Have you ever seen a drunk hold forth in a pub and tell a riveting tale of their escapades?

Have you ever recounted a story to your best friend and found it just slipped off the tongue fully formed? There’s a reason we know how to tell stories. They are a fundamental way though which our bodies and minds process emotional experience, discharge energy from the nervous system, gain perspective, communicate and connect. They are not just some added extra to spice up our lives and give us a break from reality. Creating narrative is vital to our well-being, our sense of safety, our enjoyment of life, even our survival.

We each have a storyteller at the core of our being.

Fiction writing exists for these purposes as much as autobiographical writing and spoken-word poetry. As human beings, we are fundamentally metaphorical creatures. We construct symbolic systems at various levels of abstraction, to meet our biological needs. When we write a story we won’t always understand the source of our need for expression. That’s fine. All that is important is that we learn to trust our natural ability to tell stories, that we trust the wild in us.

So remember, storytelling saves lives. You're doing war work!

What gets in the way?

If it’s true that we are natural storytellers, how is it that when we sit down in front of the blank page, or stand up on stage, it can seem that this natural flow evaporates away, dries up or hardens to rock?

Most of the blocks that get in the way of our creativity involve cyclical, repetitive patterns of thinking- looping expectations, hopes and doubts. This is usually accompanied by a physical freeze.

Dropping down out of our heads, to function from an embodied, instinctual animal place, is the starting point for disabling the blocks to vivid, powerful use of words. After that, we can learn to use our thinking minds in a more productive way.

 
 

‘There is no greater agony than bearing an untold story inside you.’

–Maya Angelou

 
 
 
 
 
 

‘Writing starts with living.’

–E.L.Barkat

 

The Role of the Body

It’s clear that in order to tell an effective story about something, we have to have experienced it. Not just specific events, places and characters (these we can invent from scratch) but also how it is to exist in a human body, with its plethora of sensations. How is it to receive sensory impressions, and then to feel the visceral and emotional reactions to those stimuli in the body? The reader or listener will never feel that they walk in the shoes of the performer, narrator, or lead character, unless we, as the creator, know how it is to experience it ourselves, first.

As well as this, contact with our bodily experience can play an even more profound role. The route to true creativity is through utilising the knowledge held in our bodies as well as in our rational minds. There are so many answers held in our holistic felt sense, but we have to drop down out of our heads to know them. As wordsmiths we talk about block and flow but we only know what we mean by those terms because of our bodily experience of those states. The body is the access point for moving from creative block to creative flow. 

How We Work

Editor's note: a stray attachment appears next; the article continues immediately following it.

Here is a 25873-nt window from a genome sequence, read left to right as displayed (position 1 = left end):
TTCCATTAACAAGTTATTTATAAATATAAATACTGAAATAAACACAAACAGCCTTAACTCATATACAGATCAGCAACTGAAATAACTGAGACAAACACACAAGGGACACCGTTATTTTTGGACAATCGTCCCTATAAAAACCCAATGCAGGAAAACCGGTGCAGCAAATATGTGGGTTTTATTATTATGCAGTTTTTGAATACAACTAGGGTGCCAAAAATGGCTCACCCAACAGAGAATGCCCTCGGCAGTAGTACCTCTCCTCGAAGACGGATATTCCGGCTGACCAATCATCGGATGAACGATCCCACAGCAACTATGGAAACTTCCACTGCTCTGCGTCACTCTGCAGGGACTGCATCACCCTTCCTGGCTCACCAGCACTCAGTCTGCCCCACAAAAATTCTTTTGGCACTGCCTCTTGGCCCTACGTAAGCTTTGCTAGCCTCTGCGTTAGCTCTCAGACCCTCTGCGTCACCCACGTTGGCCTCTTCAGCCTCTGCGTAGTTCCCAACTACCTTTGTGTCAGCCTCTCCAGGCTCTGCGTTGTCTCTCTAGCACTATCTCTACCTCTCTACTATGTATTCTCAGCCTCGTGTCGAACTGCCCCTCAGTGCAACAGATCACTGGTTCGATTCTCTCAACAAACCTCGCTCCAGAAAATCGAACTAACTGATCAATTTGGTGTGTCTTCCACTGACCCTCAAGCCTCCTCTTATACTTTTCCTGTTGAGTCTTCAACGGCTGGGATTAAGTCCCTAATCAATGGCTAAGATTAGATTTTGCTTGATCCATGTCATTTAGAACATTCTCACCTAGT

At Wild Words we make use of the power of storytelling and metaphor. We describe the path to freeing up your words in terms of the skills an animal tracker needs to cultivate, and the trail they need to follow, to discover the wild animal. As you’ll find out, writing and tracking skills are strikingly similar.

Wild Words course help you to learn specific skills for re-finding the instinctual writer-storyteller, tracking down your wild words and harnessing them on the lips, or the page. All these skills have a sound scientific and psychotherapeutic theoretical basis.

When we practice speaking or writing Wild Words we are trying a new way of functioning. What comes out may fit the stereotype of wild. It may roar out big, brash and loud. However, it’s equally likely that it will flutter, creep or scuttle in, whispering in our ear. Wild Words are nothing if not individual. They find the form that is most appropriate for what needs to be said, for the story we need to tell.

 
 
 
 
 

‘Tell me, what is it you plan to do with your one wild and precious life?’

–Mary Oliver

 
 
 
 
 
 
 
 

‘Come forth into the light of things, let nature be your teacher’

–William Wordsworth

 

The Role of Nature

We use the functioning of animals in nature as a model and inspiration for our work. When we talk about going out into the wilds, we mean metaphorically. 

Having said that, some of the course exercises will give you the option to go outside for real. Going out into nature can help to revitalise the hero in us, the explorer that, cosseted by modern life, has dozed off. 

Surrounded by nature we begin to appreciate how the outer landscape reflects our inner landscape and vice versa. We see how we are drawn to the qualities of wild that appeal to us, that we would like to bring into our life and word-craft. For example: the power of the sea, or the playfulness of the otter.

As well as this, we are confronted with our terror of the wilds. We can be shocked to discover how we project the more instinctual aspects of ourselves on to our environment and disown them in ourselves.  The dangerous animals all reside out there. They are never in here.

Nature can also resource us in the task of facing these fears. There is no better place to feel nourished in our quest to speak and write wild words than in nature- by the sun on our face, by the cool water, or by the beauty of the sunset.

Your contact with nature may involve literally breaking out of the office, or be purely using the Wild Words metaphors. Whichever is the case for you, Wild Words is here to help you to reconnect with the wild in you, in order to know what the story is that you need to tell, and to imbue your words with those same qualities of wild.

 

Are you ready to go into the wild?